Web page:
Saturday, August 28, 2010

Remembering Why I Wrote Chronicles of the Broken

I recently read this agent blog that reminded me why I wrote Chronicles of the Broken, and why I think it’s so important to get it published. The blog is about the novel “Mockingjay” and violence in young adult books. It brings up a great point about teen readers, stating that, “They want to read about sex, drugs, and violence because that’s the world they live in right now.  Those are the topics that will move them and open up dialogue and allow them to think.  And I for one would rather give them Crank or Beautiful and allow them to realize they’re not alone or experience the contents behind the safety of the written word than send them into the world unprepared.”

I couldn’t agree more. Our children are exposed to so much these days. It’s almost impossible (and often dangerous) for them to keep their innocence for too long. It is popular to teach our children about protected sex, alternative lifestyles and, in some schools, erotic art. But if Christians try to share our point of view, we are immediately instructed to sit down and shut up.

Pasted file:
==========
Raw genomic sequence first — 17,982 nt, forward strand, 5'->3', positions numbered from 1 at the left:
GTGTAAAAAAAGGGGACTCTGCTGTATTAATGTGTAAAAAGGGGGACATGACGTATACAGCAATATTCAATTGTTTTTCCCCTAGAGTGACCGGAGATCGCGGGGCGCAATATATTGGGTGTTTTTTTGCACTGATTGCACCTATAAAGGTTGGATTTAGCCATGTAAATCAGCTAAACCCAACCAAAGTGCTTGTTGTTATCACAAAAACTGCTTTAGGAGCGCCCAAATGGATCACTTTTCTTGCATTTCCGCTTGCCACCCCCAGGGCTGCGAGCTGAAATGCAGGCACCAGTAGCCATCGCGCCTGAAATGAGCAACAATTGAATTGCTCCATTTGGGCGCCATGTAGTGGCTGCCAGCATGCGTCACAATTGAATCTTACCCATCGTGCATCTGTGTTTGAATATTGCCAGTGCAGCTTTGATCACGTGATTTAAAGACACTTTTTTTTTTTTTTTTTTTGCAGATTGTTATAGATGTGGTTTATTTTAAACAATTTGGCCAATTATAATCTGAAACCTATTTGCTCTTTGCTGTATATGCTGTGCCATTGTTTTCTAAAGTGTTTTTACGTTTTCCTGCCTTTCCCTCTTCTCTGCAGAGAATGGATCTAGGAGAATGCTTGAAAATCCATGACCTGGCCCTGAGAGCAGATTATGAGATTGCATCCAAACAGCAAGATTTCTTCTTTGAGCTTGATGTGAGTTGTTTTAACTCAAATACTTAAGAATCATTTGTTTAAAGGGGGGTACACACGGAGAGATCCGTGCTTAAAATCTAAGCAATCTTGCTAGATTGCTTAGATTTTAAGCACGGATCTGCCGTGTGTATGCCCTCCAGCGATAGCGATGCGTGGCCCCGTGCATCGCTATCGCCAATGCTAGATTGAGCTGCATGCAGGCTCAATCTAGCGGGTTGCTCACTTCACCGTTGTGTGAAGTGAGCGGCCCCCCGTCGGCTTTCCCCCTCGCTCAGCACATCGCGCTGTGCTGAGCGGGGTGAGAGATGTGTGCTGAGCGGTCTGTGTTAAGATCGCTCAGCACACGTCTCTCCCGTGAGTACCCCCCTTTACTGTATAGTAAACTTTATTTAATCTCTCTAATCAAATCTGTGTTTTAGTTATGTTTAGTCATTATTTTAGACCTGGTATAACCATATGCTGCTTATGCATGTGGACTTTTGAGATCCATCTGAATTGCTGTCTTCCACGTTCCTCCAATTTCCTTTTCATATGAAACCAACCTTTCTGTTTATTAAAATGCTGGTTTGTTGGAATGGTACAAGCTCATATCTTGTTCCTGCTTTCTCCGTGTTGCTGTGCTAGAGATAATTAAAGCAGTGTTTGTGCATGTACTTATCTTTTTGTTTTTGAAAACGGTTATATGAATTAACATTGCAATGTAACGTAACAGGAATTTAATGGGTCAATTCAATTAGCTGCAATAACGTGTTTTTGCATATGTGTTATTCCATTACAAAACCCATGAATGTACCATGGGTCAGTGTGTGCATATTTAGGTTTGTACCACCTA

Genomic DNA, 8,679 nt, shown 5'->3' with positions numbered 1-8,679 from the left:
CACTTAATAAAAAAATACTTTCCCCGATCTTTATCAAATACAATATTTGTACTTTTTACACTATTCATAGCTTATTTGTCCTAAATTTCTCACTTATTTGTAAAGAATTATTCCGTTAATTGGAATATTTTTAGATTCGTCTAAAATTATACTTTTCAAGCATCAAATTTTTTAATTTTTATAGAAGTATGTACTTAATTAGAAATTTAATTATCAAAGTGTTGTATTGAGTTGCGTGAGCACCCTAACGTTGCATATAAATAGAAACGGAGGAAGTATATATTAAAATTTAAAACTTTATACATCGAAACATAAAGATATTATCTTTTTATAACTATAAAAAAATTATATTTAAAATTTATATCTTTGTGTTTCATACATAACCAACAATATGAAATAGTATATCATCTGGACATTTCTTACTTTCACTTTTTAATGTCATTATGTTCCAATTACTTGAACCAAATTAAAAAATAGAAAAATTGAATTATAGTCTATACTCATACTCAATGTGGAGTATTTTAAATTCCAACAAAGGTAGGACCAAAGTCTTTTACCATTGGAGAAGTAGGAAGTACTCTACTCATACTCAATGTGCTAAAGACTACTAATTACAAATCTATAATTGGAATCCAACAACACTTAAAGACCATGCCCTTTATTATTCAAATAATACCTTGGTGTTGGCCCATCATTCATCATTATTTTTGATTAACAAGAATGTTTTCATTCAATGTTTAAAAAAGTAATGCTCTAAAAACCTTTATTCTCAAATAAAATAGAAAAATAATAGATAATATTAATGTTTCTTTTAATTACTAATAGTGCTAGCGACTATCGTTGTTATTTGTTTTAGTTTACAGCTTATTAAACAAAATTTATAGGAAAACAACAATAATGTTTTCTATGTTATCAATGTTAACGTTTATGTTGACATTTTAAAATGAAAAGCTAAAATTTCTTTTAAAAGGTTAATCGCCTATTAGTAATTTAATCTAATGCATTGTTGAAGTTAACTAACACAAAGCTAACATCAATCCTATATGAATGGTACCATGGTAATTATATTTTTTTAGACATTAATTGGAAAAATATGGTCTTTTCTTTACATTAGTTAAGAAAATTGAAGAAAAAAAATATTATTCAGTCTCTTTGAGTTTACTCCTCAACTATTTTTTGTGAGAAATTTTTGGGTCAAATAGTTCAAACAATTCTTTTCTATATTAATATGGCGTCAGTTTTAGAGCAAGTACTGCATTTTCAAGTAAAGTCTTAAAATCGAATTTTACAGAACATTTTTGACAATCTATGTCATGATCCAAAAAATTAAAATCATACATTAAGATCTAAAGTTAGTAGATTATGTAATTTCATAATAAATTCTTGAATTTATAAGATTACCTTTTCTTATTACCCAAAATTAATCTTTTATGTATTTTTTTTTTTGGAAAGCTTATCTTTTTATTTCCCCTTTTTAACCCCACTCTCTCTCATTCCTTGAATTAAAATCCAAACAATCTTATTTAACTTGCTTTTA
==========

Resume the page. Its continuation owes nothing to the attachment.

Well, I’m tired of keeping my mouth shut (and my pen silent), so I’m writing a teen book series that will take average teens who are going through rough circumstances and show them God’s amazing grace. The goal is to do this in a way that keeps them interested, entertained and is not preachy or condemning. The novel is finally finished and I’ve recently started sending out queries.

The characters –

Amy Yong: Eccentric computer hacker, gamer and orphan, she’s done with real life and the niceties that accompany it. After inflicting a dose of well-earned revenge upon her creepy history teacher, she ends up with a failing grade and concerned grandparents.

Marcus Wilson: A one-time aspiring football jock turned angry hater-of-the-world when his eldest sister turns into a hypocrite, ends up pregnant and drops out of high school. Disappointed and furious, Marcus takes his anger to the field, and now his coach has ejected him until his attitude gets adjusted.

Andrew McAllen: A conceited rich kid with a diminishing respect for people and an uncanny ability to lie. Educated and self-confident, his very identity will be shattered when he witnesses what science and physics can’t explain.